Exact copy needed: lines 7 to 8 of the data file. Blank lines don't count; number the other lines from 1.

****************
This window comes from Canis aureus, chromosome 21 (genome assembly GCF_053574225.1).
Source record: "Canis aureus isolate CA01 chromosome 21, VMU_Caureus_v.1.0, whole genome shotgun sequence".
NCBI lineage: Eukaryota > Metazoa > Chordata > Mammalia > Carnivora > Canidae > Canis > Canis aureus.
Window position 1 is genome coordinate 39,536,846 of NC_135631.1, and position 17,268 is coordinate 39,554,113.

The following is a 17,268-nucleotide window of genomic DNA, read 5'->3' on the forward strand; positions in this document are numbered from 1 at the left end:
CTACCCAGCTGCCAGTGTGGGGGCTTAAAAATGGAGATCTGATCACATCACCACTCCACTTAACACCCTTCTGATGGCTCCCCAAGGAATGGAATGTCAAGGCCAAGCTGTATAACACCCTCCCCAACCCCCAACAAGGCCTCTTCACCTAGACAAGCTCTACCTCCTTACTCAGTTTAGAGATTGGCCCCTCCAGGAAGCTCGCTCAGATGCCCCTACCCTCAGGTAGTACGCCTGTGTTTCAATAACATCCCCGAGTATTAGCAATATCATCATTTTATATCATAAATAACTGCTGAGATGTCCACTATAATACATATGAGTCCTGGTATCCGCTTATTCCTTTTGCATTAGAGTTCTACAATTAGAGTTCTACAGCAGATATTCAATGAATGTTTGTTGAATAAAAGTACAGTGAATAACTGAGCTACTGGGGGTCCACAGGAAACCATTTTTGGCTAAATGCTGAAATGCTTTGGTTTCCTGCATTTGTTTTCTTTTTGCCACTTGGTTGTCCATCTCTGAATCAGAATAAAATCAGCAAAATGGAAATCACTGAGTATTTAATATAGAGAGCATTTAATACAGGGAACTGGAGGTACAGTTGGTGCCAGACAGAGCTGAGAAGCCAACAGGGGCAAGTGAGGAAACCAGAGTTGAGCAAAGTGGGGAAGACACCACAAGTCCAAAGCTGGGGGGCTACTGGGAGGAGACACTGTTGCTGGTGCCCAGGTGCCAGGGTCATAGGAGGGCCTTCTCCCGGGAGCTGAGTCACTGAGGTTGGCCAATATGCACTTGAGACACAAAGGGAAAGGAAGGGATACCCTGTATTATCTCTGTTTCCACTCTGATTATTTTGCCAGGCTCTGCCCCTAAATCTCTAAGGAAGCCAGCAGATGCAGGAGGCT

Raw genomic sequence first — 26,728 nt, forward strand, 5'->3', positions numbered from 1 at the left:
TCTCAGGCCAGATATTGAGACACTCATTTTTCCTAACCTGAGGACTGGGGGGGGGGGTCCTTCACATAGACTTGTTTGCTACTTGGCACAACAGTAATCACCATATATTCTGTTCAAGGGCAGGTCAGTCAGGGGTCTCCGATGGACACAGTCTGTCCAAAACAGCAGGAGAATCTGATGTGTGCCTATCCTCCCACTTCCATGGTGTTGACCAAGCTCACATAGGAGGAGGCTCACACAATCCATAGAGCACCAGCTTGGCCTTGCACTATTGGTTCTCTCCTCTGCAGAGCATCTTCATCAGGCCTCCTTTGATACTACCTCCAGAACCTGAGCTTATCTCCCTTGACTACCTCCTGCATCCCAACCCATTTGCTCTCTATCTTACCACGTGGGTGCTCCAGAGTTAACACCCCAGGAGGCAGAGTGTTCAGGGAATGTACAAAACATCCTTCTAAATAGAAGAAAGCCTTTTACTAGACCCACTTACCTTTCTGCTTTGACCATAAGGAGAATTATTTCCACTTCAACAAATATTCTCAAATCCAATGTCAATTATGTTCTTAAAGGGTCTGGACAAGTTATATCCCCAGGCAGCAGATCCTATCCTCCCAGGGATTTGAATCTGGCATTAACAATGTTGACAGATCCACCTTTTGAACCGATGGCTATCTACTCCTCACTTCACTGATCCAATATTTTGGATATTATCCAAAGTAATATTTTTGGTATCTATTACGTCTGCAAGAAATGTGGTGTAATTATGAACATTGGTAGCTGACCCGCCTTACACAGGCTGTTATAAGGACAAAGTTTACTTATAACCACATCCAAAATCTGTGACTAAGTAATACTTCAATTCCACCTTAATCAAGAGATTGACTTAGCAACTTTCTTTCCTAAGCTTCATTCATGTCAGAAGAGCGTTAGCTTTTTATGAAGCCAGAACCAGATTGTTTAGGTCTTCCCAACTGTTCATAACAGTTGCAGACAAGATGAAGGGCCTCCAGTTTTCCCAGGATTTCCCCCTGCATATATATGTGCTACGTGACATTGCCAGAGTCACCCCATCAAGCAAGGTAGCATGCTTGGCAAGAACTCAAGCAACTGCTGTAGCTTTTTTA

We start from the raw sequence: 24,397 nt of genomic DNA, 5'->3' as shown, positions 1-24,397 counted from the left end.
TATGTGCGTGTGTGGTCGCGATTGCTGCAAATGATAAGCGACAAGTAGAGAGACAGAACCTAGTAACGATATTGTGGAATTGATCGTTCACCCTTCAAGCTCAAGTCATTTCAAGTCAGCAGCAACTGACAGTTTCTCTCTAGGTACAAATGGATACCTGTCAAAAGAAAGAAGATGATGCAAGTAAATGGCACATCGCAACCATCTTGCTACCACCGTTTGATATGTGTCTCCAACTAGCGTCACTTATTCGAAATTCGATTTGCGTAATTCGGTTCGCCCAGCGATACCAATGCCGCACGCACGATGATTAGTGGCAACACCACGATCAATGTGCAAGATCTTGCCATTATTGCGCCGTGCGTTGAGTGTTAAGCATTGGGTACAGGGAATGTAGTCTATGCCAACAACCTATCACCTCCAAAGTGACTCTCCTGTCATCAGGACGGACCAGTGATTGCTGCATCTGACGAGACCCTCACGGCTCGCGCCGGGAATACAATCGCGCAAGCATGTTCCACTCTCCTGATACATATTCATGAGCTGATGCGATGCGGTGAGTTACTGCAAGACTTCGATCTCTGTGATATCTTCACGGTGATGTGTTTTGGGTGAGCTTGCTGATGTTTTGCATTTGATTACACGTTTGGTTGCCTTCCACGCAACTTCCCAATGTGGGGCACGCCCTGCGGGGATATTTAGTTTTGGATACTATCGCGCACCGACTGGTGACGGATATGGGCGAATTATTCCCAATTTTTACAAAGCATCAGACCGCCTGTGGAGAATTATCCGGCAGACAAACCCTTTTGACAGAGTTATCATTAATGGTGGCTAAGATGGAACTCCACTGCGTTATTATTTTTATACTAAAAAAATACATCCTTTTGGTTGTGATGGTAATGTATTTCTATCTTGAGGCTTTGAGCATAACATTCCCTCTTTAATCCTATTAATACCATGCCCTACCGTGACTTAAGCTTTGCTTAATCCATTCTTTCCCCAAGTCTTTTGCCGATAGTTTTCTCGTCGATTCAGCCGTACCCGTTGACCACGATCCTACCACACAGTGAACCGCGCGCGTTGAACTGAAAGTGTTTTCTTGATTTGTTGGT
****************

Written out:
Raw genomic sequence first — 26,728 nt, forward strand, 5'->3', positions numbered from 1 at the left:
TCTCAGGCCAGATATTGAGACACTCATTTTTCCTAACCTGAGGACTGGGGGGGGGGGTCCTTCACATAGACTTGTTTGCTACTTGGCACAACAGTAATCACCATATATTCTGTTCAAGGGCAGGTCAGTCAGGGGTCTCCGATGGACACAGTCTGTCCAAAACAGCAGGAGAATCTGATGTGTGCCTATCCTCCCACTTCCATGGTGTTGACCAAGCTCACATAGGAGGAGGCTCACACAATCCATAGAGCACCAGCTTGGCCTTGCACTATTGGTTCTCTCCTCTGCAGAGCATCTTCATCAGGCCTCCTTTGATACTACCTCCAGAACCTGAGCTTATCTCCCTTGACTACCTCCTGCATCCCAACCCATTTGCTCTCTATCTTACCACGTGGGTGCTCCAGAGTTAACACCCCAGGAGGCAGAGTGTTCAGGGAATGTACAAAACATCCTTCTAAATAGAAGAAAGCCTTTTACTAGACCCACTTACCTTTCTGCTTTGACCATAAGGAGAATTATTTCCACTTCAACAAATATTCTCAAATCCAATGTCAATTATGTTCTTAAAGGGTCTGGACAAGTTATATCCCCAGGCAGCAGATCCTATCCTCCCAGGGATTTGAATCTGGCATTAACAATGTTGACAGATCCACCTTTTGAACCGATGGCTATCTACTCCTCACTTCACTGATCCAATATTTTGGATATTATCCAAAGTAATATTTTTGGTATCTATTACGTCTGCAAGAAATGTGGTGTAATTATGAACATTGGTAGCTGACCCGCCTTACACAGGCTGTTATAAGGACAAAGTTTACTTATAACCACATCCAAAATCTGTGACTAAGTAATACTTCAATTCCACCTTAATCAAGAGATTGACTTAGCAACTTTCTTTCCTAAGCTTCATTCATGTCAGAAGAGCGTTAGCTTTTTATGAAGCCAGAACCAGATTGTTTAGGTCTTCCCAACTGTTCATAACAGTTGCAGACAAGATGAAGGGCCTCCAGTTTTCCCAGGATTTCCCCCTGCATATATATGTGCTACGTGACATTGCCAGAGTCACCCCATCAAGCAAGGTAGCATGCTTGGCAAGAACTCAAGCAACTGCTGTAGCTTTTTTA